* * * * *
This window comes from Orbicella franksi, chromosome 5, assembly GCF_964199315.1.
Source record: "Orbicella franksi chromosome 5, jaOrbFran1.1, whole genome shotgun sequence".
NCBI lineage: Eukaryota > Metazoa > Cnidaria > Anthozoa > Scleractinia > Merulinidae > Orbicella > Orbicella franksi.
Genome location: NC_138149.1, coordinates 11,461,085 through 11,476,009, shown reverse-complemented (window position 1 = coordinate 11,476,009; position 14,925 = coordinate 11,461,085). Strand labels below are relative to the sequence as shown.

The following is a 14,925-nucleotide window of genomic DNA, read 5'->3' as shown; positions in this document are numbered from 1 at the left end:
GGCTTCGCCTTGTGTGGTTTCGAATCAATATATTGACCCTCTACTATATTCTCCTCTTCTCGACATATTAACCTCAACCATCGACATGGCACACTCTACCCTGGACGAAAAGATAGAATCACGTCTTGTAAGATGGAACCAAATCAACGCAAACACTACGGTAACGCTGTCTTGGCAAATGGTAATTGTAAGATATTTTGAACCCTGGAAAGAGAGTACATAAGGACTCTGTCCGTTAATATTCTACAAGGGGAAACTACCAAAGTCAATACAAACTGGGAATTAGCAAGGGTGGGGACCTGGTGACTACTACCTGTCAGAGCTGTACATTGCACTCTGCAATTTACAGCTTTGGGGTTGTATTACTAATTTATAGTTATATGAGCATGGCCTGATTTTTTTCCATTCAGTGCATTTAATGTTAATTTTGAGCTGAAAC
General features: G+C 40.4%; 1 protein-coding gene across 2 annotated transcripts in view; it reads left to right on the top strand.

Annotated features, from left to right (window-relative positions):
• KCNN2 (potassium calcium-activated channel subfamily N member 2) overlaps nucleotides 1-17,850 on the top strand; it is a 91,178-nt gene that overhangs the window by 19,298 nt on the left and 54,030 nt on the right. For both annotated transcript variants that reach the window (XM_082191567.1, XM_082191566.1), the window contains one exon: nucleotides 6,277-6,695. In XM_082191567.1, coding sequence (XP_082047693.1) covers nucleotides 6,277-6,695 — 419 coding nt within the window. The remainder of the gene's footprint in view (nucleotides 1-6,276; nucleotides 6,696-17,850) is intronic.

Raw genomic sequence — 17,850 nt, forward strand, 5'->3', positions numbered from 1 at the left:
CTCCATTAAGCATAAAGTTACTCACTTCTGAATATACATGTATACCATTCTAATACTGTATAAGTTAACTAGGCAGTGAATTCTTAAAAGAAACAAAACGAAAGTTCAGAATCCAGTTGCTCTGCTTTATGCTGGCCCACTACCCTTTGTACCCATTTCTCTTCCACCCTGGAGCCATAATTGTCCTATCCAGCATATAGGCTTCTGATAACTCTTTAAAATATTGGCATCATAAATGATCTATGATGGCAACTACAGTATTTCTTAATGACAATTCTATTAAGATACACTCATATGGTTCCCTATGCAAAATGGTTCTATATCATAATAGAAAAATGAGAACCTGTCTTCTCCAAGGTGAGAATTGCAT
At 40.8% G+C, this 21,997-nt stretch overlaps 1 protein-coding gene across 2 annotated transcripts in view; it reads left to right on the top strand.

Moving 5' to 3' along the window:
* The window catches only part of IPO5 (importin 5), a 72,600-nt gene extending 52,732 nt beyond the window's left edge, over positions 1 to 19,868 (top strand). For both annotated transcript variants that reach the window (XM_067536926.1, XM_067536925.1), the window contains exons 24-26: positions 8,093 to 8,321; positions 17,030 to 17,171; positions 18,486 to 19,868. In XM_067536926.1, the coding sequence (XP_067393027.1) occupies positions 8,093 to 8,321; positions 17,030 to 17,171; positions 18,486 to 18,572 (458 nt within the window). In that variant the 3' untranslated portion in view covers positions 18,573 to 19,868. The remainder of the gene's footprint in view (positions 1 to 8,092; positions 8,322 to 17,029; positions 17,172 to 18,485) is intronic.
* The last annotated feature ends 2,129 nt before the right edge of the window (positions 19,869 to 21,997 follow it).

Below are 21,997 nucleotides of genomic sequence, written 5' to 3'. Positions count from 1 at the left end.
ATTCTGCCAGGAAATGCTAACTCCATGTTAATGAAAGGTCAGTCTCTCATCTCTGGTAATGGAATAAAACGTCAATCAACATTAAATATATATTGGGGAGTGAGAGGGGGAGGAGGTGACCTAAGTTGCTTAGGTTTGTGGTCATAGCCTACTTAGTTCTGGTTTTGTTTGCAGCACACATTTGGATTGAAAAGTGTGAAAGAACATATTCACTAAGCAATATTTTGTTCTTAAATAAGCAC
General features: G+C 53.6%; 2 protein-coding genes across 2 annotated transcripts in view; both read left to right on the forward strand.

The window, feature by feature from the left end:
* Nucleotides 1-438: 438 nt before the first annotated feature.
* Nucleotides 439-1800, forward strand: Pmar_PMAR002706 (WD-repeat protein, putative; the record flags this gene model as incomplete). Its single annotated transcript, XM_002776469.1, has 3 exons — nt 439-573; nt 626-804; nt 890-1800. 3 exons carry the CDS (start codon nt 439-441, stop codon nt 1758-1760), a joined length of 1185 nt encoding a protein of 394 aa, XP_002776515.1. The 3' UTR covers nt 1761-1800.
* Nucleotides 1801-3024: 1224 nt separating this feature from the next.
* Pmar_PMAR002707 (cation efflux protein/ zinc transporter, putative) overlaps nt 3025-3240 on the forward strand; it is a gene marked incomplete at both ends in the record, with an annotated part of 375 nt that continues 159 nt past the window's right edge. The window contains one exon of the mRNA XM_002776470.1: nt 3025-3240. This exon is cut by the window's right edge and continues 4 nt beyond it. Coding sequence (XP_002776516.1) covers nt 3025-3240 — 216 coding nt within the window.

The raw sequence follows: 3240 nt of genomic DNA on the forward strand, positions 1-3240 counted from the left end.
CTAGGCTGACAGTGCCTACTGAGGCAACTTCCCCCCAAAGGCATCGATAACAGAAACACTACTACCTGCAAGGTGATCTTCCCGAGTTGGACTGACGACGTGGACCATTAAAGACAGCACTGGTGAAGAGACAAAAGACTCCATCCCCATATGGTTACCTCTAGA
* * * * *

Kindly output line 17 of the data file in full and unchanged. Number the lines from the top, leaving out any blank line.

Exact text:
ATTCTGCCAGGAAATGCTAACTCCATGTTAATGAAAGGTCAGTCTCTCATCTCTGGTAATGGAATAAAACGTCAATCAACATTAAATATATATTGGGGAGTGAGAGGGGGAGGAGGTGACCTAAGTTGCTTAGGTTTGTGGTCATAGCCTACTTAGTTCTGGTTTTGTTTGCAGCACACATTTGGATTGAAAAGTGTGAAAGAACATATTCACTAAGCAATATTTTGTTCTTAAATAAGCAC